“Spelling Bee,” success


By Rachel George, Entertainment Editor

The 25th Annual Putnam County Spelling Bee” opened Friday, Feb. 18, at the Omaha Community Playhouse with few empty seats in the house.

It’s a quirky musical that chronicles the outrageous tale of six elementary school misfits competing for the county finals spelling bee championship.

At the beginning of each performance, four audience members are randomly selected to participate in the spelling bee, which adds a bit of variety each night.

Each character is certainly unique. Chip Tolentino (Tim Abou-Nasr) is a dedicated boy scout who pops a boner while fantasizing about fellow speller Leaf Coneybear’s sister, causing him to lose his focus as well as his shot at spelling bee champ.

Leaf Coneybear (Dan Chevalier) makes his own clothes, and rocks a helmet and a cape. His solo, “I’m Not That Smart,” should hint at why everyone is confused how he made it so far after only ranking third in his own school’s bee.

Logainne Schwartzandgrubenniere (Bailey Carlson) is a perfectionist with two gay fathers pressuring her to win at all costs.

William Barfee’s (Eric Micks) hit “Magic Foot” perfectly describes his strategy to win – he spells out the words on the ground with his foot as he spells them out loud.

Marcy Park (Analisa Swerczek) is slightly strange and more than awkward but comes across as simply fabulous in her hit, “I Speak Six Languages.”

Olive Ostrovsky (Jennifer Tritz) is a shy, sweet girl whose father works long hours while her mother is on a spiritual journey in India. She enjoys rearranging words to find phrases within them, and even finds ‘love’ with the spelling bee champ.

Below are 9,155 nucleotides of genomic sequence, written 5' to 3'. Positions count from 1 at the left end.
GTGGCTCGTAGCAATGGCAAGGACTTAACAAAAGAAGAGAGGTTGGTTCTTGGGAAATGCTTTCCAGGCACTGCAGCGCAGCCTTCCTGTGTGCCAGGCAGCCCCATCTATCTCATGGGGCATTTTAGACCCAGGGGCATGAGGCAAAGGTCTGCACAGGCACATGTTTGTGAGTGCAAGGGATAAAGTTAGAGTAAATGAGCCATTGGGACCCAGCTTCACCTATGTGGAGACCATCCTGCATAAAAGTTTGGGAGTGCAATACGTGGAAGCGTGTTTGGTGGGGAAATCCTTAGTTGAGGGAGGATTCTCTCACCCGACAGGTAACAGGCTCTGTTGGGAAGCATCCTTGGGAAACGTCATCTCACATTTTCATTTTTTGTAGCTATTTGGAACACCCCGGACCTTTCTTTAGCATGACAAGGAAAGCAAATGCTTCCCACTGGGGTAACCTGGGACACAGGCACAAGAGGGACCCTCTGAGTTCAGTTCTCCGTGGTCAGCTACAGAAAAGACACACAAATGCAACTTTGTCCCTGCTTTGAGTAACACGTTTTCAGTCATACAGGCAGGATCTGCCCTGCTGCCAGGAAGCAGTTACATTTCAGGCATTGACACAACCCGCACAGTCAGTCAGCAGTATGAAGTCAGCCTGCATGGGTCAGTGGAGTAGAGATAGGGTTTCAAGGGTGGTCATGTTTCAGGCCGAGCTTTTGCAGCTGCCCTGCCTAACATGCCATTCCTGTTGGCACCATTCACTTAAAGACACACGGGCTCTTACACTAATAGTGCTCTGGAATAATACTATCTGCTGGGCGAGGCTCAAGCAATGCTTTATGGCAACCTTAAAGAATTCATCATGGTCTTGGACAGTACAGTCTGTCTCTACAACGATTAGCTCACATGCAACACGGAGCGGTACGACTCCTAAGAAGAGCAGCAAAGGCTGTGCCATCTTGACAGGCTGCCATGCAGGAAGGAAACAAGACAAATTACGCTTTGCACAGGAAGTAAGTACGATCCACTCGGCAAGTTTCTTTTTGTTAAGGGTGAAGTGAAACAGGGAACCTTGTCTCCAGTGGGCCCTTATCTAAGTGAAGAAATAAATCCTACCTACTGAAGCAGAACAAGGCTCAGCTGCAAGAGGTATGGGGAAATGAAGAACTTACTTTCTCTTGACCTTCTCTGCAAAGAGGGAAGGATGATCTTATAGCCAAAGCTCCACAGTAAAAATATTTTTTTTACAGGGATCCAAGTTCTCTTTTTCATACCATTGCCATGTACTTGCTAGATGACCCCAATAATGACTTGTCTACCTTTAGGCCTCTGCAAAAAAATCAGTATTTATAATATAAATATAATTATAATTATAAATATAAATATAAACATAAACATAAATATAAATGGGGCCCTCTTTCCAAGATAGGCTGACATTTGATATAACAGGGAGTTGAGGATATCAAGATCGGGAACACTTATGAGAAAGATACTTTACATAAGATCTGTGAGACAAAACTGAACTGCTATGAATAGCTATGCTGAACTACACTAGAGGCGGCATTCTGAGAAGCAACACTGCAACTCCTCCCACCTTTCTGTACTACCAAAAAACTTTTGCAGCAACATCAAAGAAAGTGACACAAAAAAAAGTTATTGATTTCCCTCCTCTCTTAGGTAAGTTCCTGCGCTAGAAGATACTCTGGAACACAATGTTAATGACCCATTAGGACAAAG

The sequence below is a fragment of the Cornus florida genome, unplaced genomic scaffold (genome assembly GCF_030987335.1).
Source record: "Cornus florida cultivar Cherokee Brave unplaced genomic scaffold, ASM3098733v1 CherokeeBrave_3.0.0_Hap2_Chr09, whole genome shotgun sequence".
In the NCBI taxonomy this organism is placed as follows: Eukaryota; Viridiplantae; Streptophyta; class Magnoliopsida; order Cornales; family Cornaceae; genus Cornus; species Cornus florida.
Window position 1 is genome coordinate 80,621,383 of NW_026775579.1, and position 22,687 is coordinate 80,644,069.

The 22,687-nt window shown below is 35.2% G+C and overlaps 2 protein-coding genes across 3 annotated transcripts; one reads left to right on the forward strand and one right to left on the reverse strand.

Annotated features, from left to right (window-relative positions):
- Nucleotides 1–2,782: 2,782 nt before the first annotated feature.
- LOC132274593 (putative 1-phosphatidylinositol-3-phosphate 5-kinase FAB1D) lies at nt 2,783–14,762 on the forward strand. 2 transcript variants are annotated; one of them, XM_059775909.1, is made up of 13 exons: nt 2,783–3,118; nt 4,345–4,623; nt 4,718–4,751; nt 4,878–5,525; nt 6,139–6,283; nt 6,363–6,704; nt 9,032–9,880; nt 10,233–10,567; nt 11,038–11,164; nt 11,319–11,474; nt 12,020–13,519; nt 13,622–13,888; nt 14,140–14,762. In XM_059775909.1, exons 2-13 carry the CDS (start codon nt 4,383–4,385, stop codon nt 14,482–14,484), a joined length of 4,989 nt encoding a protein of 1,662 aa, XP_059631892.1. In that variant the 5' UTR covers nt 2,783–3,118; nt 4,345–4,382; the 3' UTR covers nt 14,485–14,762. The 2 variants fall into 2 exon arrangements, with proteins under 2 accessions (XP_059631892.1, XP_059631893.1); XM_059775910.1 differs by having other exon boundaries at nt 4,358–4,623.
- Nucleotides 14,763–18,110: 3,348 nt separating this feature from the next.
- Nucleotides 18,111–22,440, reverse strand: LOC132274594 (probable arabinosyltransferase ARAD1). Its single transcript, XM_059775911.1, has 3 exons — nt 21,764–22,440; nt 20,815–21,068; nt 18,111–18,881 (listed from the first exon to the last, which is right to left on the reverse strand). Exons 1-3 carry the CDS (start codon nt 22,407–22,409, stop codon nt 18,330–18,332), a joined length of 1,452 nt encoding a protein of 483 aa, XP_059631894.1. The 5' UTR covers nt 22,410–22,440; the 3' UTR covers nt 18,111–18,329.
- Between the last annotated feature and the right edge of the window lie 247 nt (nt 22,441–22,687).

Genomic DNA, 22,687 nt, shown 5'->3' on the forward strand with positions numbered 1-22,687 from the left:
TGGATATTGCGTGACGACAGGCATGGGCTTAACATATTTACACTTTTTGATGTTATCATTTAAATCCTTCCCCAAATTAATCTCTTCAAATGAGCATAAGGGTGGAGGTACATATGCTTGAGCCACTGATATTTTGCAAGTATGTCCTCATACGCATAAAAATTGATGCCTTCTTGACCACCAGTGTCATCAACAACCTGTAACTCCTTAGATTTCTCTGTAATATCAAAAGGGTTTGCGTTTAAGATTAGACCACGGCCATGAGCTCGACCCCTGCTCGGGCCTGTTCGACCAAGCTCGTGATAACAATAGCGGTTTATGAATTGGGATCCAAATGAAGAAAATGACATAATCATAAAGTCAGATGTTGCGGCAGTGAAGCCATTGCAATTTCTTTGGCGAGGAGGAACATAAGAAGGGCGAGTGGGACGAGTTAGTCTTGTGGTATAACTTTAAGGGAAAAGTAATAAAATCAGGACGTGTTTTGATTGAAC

The bee is conducted by Rona Lisa Perretti (Theresa Sindelar), a former spelling bee champ with a spelling bee passion-gone-obsession, and Vice Principal Douglas Panch (Gordon Krentz), a slightly neurotic man who has recently returned from a five year hiatus, but claiming he is much better now.

Mitch Mahoney (Roderick Cotton) is the intimidating comfort counselor who hands out juice boxes and escorts the losers out of the gymnasium as part of his court-ordered community service.

Spellers are allowed to ask for the definition of each word, as well as have the word used in a sentence. The sentences were often more comical to the audience than helpful to the spellers.

Everything about the show was hilarious, keeping the audience in fits of laughter throughout the performance.

The show runs through March 27 with performances Thursday through Saturday beginning at 7:30 p.m., and Sunday at 2 p.m.

Tickets are $40 for adults and $24 for students, and can be purchased by calling 553-0800 or online at omahaplayhouse.org or ticketomaha.com.


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